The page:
Microaggressions and Traumatic Stress:
For individuals in the U.S. & U.S. territories
Challenging current definitions of trauma, Kevin L. Nadal distills the latest research on the effects of microaggressions, looking at how regular exposure to subtle discrimination can, over time, elicit similar symptoms to severe trauma.
Previous research on trauma has suggested that it results from experiencing or witnessing actual or threatened death, or serious injury, but this view has been expanding in recent years. New research has focused on the relationship between persistent, often casual social discrimination and trauma.
In a changing world where discrimination seems to take center stage on the news, more and more individuals are able to put a name to the daily microaggressions that may plague their lives. These stressors can act as trigger mechanisms that impact their ability to cope with life stressors, affecting self-esteem and relationships.
This brief but comprehensive volume includes illustrative case studies that will help practitioners understand and treat clients with trauma resulting from persistent but otherwise subtle and difficult-to-identify microaggressions.
- A Review of Trauma Literature and Approaches
- What Are Microaggressions?
- Racial Microaggressions and Trauma
- Sexual Orientation Microaggressions and Trauma
- Gender Microaggressions and Trauma
- Gender Identity Microaggressions and Trauma
- Conclusion and Future Directions
About the Author
Kevin Leo Yabut Nadal, PhD, is a professor of psychology at both John Jay College of Criminal Justice and the Graduate Center at the City University of New York.
From 2014 through 2017, he was the executive director of the CLAGS: The Center for LGBTQ Studies at the Graduate Center at the City University of New York, and he was the first person of color to hold this position in 25 years of the organization.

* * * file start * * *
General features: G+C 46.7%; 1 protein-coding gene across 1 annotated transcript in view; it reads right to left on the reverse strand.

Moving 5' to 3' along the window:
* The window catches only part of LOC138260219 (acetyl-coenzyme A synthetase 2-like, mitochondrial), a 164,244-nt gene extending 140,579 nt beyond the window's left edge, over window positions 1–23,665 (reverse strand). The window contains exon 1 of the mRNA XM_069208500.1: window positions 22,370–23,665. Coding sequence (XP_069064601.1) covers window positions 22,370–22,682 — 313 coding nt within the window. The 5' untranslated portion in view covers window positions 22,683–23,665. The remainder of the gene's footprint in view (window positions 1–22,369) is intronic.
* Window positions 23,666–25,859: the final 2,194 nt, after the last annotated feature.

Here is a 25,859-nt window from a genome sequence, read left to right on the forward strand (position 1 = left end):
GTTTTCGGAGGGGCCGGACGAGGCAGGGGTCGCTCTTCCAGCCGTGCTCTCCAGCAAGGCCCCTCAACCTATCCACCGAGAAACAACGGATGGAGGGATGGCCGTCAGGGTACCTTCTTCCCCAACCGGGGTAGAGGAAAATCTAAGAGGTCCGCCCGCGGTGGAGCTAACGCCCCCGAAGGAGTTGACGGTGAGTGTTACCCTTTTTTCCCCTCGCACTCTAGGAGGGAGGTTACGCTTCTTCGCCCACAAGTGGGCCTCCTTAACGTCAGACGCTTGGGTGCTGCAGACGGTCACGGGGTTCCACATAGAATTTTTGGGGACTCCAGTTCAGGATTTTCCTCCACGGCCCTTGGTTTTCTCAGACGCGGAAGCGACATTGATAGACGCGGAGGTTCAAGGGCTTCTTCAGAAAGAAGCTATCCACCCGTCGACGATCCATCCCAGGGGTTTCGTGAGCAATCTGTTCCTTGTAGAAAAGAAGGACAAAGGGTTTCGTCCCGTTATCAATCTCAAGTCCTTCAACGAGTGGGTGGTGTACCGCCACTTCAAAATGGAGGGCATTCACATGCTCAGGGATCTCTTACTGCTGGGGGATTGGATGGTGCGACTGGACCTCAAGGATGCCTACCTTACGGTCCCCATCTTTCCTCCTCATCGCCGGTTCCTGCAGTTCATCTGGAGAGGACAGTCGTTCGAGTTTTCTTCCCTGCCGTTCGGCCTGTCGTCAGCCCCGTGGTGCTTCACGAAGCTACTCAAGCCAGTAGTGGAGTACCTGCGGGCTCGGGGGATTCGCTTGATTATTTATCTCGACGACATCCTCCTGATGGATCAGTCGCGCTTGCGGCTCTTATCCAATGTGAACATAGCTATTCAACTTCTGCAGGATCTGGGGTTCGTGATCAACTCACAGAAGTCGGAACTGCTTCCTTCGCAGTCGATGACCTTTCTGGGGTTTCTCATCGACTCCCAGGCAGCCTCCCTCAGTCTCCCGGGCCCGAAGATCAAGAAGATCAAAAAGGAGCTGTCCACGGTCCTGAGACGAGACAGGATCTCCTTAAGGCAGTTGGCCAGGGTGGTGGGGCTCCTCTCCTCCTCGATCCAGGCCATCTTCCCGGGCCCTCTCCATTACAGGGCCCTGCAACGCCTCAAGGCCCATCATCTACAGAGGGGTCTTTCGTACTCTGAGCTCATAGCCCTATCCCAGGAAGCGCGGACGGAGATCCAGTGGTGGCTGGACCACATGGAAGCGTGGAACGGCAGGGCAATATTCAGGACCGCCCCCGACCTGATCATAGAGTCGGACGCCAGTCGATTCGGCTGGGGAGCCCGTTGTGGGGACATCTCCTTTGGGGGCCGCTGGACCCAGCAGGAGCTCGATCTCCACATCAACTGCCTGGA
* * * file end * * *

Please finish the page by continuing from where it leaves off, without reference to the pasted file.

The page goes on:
From 2015 through 2017, he was the president of the Asian American Psychological Association (AAPA); he was the first openly gay person to serve in this role in the organization's 45-year history. Within AAPA, he cofounded the Division on Filipino Americans in 2010 and the Division on LGBTQ Issues in 2012.
He is a National Trustee of the Filipino American National Historical Society (FANHS) and coordinated the FANHS national conference in New York in June 2016. He is also the cofounder of the LGBTQ Scholars of Color Network — a national network committed to academics and researchers who identify as LGBTQ people of color, which has been funded by the Annie E. Casey Foundation and the Arcus Foundation.
For seven years, he served as a training psychologist with the New York Police Department — advocating for mental health awareness toward citizens with a range of psychological disorders. He is the CEO of Nadal and Associates — his consulting firm which has allowed him to facilitate trainings and workshops with corporations, hospitals, and nonprofit organizations, as well as serve as an expert witness for various court cases.
Dr. Nadal received bachelor's degrees in psychology and political science from the University of California at Irvine, a master's degree in counseling from Michigan State University, and a PhD in counseling psychology from Teachers College, Columbia University.
He is one of the leading researchers in understanding the impacts of microaggressions, or subtle forms of discrimination, on the mental and physical health of people of color; LGBTQ people; and other marginalized groups.
He has published more than 90 works on multicultural issues in the fields of psychology and education. He is the author (or coeditor) of numerous books, including Filipino American Psychology: A Handbook of Theory, Research, and Clinical Practice (2011), Women and Mental Disorders (2011), That's So Gay: Microaggressions and the Lesbian, Gay, Bisexual, and Transgender Community (2013), Filipinos in New York City (2015), and The Sage Encyclopedia of Psychology and Gender (2017).
In 2011, Dr. Nadal received the Early Career Award for Contributions to Excellence from AAPA. In 2012, he received the Emerging Professional Award for Research from APA Division 45 (Society for the Psychological Study of Culture, Ethnicity and Race). In 2015, he received the Outstanding Filipino Americans of New York award for Excellence in Education and Research. In 2016, he won the Faculty Scholarly Excellence Award at John Jay College of Criminal Justice. In 2017, he won the APA Early Career Award for Distinguished Contributions to Psychology in the Public Interest.
For more information, visit his website or follow him on Twitter (@kevinnadal).
The book's strength lies both in its summary of trauma and microaggression research for underacknowledged members of our population and in its normalization of intersectionality...Highly recommended.